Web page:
Biodynamic farming: flim-flam alert

by JulieCraves on January 28, 2007

Every so often when I am researching a coffee farm to determine if their methods preserve biodiversity, I come across one that uses “biodynamic” farming methods; some are even certified by the Demeter Association.

What the hell is biodynamic farming?

Biodynamic farming includes many of the concepts of organic farming and is based on the anthroposophical teachings of Rudolf Steiner, a philosopher and “social tinkerer.”  In the biodynamic view, the farm as a whole is seen as an organism, with heavy emphasis on the spiritual/holistic aspect.

For instance, planting of crops is done according to cosmic rhythms to enhance, for example, pest control by blocking the fertility influences of particular planets on particular pests.  The life forces of a farm are said to be strengthened by creating various homeopathic-like preparations (e.g., derived from flower blossoms stuffed into deer urinary bladders which have been placed in the sun during summer, buried in earth during winter and retrieved in the spring).  These are then placed in compost piles or manure. According to the Biodynamic Farming and Gardening Association, “These preparations bear concentrated forces within them and are used to organize the chaotic elements within the compost piles.”  Using these preparations is required for Demeter certification, and the certification standards are built around the elaborate development of these concoctions.

A study published in the journal of the Soil Science Society of America (64:1651-1659) comparing soils fertilized with biodynamic versus nonbiodynamic compost found no differences in the various soil biotic parameters measured.  Another paper, in the Journal of Agricultural and Environmental Ethics, concluded that “Steiner’s instructions are occult and dogmatic and cannot contribute to the development of alternative or sustainable agriculture.”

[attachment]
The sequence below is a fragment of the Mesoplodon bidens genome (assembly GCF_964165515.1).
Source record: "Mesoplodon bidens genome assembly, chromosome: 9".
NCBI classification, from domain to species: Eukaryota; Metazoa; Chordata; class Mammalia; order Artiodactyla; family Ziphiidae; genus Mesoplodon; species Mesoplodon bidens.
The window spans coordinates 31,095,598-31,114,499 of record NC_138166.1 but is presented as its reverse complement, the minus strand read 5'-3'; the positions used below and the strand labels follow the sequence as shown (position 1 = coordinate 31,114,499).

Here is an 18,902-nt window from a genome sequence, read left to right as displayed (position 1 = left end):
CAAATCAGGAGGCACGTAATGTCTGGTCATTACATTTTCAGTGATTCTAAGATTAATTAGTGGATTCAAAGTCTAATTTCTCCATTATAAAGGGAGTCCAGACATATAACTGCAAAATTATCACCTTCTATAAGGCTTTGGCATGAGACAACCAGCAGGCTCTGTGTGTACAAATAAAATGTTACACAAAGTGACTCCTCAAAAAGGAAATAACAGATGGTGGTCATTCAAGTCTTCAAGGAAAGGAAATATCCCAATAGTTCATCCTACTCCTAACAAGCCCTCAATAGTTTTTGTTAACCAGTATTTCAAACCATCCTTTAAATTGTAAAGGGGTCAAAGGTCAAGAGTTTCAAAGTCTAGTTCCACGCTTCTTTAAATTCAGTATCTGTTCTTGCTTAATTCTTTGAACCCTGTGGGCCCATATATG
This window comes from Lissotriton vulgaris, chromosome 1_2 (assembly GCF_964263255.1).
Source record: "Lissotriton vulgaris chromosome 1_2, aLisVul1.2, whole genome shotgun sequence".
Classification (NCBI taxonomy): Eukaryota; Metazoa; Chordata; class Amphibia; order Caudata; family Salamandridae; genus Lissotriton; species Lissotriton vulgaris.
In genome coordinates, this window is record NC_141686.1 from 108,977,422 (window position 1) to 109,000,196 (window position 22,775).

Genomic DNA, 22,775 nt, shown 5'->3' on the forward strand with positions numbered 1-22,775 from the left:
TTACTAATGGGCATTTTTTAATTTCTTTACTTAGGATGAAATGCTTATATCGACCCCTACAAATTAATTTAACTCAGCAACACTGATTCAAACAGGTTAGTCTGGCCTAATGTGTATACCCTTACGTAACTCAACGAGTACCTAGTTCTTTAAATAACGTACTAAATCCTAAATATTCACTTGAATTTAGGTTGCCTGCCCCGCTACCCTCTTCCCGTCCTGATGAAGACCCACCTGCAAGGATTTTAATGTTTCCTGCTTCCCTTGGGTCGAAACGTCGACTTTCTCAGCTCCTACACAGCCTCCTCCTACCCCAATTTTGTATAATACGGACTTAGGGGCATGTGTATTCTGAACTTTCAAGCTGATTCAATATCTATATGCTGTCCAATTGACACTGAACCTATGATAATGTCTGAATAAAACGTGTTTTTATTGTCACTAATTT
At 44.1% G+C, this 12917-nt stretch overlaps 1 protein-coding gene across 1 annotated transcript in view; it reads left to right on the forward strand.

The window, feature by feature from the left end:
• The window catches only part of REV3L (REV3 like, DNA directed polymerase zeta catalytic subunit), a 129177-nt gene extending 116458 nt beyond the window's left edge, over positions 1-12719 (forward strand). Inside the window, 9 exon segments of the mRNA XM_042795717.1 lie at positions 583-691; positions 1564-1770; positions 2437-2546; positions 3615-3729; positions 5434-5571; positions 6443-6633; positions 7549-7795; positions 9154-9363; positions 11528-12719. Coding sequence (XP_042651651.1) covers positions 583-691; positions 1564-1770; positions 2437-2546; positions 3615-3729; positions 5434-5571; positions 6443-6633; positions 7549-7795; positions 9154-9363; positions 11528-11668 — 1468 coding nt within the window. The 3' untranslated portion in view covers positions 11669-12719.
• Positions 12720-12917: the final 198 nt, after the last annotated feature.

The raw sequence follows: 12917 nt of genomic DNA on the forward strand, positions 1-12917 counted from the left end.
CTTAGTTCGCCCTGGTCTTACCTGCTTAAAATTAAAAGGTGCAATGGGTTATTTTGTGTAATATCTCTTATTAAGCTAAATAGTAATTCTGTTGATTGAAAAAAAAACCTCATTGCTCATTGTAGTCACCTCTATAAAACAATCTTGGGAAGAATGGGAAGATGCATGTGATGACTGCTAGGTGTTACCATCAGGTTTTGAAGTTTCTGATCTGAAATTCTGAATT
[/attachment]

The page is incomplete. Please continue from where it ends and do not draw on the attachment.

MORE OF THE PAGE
While many of the organic aspects of biodynamic farming are positive, biodynamic certification is mostly meaningless and basically a marketing ploy. Considering that farms pay a $470 fee ($310 a year for renewals) plus annual inspection fees and a 0.5% royalty on gross sales, the most notable thing biodynamic certification adds to coffee is cost.

Revised on November 28, 2020

Posted in Certifications

Bettina October 28, 2010 at 2:05 pm

I have to disagree with this article, if they are going organic already why not do biodynamic? I also read the Biodynamic Farming and Gardening Association link. It says nothing about deer bladders, If you was to do more research you would see its cowhorns that are put underground while filled with manure.
And from what website or link did you get this …..“These preparations bear concentrated forces within them and are used to organize the chaotic elements within the compost piles.” Using these preparations is required for Demeter certification, and the certification standards are built around the elaborate development of these concoctions.
Because I could not find this statement in the links you provided.
Biodynamic is about giving back to the earth as much as it gives to us. Please rethink your thoughts on Biodynamic not just in coffee, in food and wine as well.

JACraves October 28, 2010 at 8:16 pm

1. I did do my research. The deer bladder is used in “BD#502,” one of the biodynamic preparations. There are 9 of these developed by Steiner; the first two are prepared in cow horns. Others are prepared using various flowers and are mostly used to treat compost.
2. This post was written 3 years ago so the quote may not appear at the original web site, but it is a direct quote from Steiner. Google it, and you’ll find dozens of references to it.

There is nothing harmful or wrong about biodynamic farming. But beyond the organic practices, the homeopathic/holistic aspects have little basis in science. Is it worth paying extra for? In my opinion, not in and of itself.

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